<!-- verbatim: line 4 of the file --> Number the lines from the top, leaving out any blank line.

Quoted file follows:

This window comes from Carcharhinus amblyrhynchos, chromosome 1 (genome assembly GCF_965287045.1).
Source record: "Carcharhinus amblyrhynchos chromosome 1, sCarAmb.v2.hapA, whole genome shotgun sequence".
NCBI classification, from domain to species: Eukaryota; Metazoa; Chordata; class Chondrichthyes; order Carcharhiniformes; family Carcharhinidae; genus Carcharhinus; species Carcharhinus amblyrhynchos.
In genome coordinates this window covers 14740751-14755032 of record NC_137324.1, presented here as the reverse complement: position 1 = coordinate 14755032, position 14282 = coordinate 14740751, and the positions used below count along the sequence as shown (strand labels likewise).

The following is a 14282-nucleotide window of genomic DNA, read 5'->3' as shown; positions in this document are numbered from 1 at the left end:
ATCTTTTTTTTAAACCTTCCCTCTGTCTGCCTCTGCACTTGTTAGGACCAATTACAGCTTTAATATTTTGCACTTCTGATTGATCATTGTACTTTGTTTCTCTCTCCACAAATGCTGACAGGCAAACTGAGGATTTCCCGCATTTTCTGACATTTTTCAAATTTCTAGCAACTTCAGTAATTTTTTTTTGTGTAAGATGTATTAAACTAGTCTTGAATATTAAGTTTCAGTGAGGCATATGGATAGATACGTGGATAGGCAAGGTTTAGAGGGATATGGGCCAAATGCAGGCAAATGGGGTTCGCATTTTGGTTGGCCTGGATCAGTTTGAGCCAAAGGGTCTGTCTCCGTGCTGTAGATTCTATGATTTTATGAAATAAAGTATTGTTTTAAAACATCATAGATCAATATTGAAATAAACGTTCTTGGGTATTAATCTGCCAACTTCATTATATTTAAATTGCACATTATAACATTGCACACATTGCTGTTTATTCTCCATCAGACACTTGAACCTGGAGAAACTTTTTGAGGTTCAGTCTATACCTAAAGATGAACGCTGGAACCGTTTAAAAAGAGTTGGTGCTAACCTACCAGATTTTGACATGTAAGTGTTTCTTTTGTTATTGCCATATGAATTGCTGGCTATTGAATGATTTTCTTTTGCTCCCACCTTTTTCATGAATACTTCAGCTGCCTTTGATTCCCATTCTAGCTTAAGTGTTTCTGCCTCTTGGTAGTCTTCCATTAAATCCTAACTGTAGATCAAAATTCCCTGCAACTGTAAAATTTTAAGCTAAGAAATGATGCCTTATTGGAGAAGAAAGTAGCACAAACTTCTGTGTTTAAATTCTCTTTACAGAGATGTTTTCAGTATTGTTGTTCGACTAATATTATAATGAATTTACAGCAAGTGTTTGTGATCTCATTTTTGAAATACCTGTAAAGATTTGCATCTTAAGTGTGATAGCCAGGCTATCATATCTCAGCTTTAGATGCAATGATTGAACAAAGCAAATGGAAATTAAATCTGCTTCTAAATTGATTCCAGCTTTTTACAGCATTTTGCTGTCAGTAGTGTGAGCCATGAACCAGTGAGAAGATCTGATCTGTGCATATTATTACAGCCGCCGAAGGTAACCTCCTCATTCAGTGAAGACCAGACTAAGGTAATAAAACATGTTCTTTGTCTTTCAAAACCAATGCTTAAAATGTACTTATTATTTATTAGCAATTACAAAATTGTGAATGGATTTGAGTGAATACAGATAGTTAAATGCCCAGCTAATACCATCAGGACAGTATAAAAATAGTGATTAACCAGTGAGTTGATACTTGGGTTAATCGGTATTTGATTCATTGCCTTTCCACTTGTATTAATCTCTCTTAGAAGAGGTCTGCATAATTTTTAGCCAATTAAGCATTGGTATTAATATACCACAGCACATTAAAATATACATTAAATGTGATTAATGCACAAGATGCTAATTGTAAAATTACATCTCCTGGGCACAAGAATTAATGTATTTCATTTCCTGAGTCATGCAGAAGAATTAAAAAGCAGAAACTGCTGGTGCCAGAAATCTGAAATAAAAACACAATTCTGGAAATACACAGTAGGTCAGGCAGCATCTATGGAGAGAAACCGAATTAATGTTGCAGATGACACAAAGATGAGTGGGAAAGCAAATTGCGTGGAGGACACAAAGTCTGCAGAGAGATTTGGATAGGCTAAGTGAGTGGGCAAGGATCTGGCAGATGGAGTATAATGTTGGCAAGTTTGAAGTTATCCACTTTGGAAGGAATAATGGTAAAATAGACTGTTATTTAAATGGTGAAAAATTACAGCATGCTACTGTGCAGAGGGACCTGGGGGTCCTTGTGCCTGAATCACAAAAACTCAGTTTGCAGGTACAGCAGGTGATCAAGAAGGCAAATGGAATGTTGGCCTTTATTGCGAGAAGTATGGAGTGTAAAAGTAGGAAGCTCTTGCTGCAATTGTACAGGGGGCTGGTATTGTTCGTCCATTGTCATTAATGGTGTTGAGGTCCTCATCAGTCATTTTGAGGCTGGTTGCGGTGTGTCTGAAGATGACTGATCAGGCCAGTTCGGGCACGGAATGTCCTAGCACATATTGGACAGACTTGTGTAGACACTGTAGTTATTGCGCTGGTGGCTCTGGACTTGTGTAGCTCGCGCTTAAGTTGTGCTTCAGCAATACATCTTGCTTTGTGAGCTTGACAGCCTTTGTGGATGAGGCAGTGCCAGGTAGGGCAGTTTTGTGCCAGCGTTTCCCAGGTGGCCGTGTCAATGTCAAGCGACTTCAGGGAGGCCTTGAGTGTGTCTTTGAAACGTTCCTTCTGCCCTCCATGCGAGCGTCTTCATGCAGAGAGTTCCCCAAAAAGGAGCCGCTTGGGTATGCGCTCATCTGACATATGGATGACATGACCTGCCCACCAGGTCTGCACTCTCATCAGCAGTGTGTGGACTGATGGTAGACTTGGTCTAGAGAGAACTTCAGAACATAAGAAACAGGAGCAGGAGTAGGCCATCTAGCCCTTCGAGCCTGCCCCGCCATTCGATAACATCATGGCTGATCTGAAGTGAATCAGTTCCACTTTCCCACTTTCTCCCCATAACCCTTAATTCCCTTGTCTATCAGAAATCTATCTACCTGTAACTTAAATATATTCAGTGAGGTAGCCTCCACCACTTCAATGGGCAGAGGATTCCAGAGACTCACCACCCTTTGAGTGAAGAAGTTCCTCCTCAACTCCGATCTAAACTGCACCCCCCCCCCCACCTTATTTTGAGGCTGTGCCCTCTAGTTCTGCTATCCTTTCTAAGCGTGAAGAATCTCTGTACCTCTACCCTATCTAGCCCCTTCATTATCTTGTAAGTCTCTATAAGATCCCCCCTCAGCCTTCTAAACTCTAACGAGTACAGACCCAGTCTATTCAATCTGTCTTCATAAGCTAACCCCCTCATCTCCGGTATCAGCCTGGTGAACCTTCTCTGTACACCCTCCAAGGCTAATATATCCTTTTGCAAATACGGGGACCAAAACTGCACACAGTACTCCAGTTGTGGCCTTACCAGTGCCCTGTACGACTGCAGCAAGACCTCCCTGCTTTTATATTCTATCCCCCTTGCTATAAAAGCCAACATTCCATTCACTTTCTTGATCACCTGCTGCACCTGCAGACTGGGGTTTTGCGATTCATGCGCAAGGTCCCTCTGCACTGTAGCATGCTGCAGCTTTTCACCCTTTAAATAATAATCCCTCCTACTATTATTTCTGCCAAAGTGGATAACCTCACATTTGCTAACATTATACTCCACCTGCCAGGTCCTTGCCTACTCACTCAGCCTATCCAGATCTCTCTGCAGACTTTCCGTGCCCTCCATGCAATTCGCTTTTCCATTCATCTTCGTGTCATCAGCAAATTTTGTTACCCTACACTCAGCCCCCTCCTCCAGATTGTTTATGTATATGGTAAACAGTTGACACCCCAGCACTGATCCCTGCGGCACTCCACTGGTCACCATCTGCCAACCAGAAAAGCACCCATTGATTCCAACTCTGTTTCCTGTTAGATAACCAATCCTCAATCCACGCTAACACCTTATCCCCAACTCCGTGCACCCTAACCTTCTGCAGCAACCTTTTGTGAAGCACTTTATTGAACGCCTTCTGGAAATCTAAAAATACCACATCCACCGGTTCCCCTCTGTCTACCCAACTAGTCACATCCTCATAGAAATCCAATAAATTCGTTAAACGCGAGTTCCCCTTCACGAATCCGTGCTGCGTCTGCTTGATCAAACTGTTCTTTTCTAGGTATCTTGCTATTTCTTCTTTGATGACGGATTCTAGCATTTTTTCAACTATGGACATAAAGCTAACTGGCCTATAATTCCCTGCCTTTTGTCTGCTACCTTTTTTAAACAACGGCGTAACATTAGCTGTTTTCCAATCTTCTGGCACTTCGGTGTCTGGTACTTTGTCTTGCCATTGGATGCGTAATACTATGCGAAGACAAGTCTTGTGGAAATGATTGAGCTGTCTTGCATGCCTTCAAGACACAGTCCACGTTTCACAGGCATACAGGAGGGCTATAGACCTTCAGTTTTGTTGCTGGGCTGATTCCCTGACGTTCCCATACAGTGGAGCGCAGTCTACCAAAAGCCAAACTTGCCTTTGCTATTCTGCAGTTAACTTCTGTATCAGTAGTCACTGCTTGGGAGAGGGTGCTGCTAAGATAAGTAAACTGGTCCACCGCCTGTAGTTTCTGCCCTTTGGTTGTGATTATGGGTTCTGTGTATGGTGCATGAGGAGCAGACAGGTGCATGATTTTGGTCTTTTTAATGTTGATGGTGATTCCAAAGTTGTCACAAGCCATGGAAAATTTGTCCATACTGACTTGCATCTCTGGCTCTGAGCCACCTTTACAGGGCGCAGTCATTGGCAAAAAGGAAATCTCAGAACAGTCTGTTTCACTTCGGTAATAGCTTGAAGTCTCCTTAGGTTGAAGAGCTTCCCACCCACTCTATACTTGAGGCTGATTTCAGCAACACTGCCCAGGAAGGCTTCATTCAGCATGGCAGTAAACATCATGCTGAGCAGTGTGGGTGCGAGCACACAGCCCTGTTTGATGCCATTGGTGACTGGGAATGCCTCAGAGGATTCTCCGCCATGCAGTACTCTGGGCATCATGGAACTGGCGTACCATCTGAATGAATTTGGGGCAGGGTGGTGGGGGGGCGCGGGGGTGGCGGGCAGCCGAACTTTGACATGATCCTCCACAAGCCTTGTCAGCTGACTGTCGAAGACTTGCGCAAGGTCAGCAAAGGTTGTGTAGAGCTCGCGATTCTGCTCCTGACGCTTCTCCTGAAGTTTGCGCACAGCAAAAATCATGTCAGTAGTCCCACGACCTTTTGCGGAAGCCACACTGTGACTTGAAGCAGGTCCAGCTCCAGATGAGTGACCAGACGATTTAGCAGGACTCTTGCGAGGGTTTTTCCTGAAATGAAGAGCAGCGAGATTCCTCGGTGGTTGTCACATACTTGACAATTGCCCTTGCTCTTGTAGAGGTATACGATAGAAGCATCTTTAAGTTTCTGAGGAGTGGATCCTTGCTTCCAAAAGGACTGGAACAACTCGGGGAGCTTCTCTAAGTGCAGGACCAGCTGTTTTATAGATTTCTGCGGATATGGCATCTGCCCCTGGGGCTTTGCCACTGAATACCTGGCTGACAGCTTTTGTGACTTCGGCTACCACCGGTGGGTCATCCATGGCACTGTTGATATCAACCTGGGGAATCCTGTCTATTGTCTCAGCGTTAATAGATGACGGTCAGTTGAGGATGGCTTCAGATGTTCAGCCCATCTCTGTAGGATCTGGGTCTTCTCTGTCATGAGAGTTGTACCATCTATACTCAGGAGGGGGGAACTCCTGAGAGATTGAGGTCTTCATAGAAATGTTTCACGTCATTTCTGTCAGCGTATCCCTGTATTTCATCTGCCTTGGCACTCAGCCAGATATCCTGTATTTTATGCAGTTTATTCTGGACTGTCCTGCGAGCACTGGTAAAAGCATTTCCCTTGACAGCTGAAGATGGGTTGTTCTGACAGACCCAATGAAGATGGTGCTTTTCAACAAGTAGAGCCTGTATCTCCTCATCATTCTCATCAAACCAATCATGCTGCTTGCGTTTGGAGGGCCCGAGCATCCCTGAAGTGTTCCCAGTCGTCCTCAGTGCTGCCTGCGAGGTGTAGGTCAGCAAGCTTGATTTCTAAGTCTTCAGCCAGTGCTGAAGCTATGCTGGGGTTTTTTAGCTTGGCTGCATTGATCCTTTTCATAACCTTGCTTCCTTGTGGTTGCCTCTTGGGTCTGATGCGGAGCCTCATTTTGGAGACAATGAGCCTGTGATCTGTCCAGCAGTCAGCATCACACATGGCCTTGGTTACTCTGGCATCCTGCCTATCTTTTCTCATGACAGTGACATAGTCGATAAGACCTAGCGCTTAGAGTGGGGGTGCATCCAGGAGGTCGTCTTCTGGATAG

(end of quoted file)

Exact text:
In genome coordinates this window covers 14740751-14755032 of record NC_137324.1, presented here as the reverse complement: position 1 = coordinate 14755032, position 14282 = coordinate 14740751, and the positions used below count along the sequence as shown (strand labels likewise).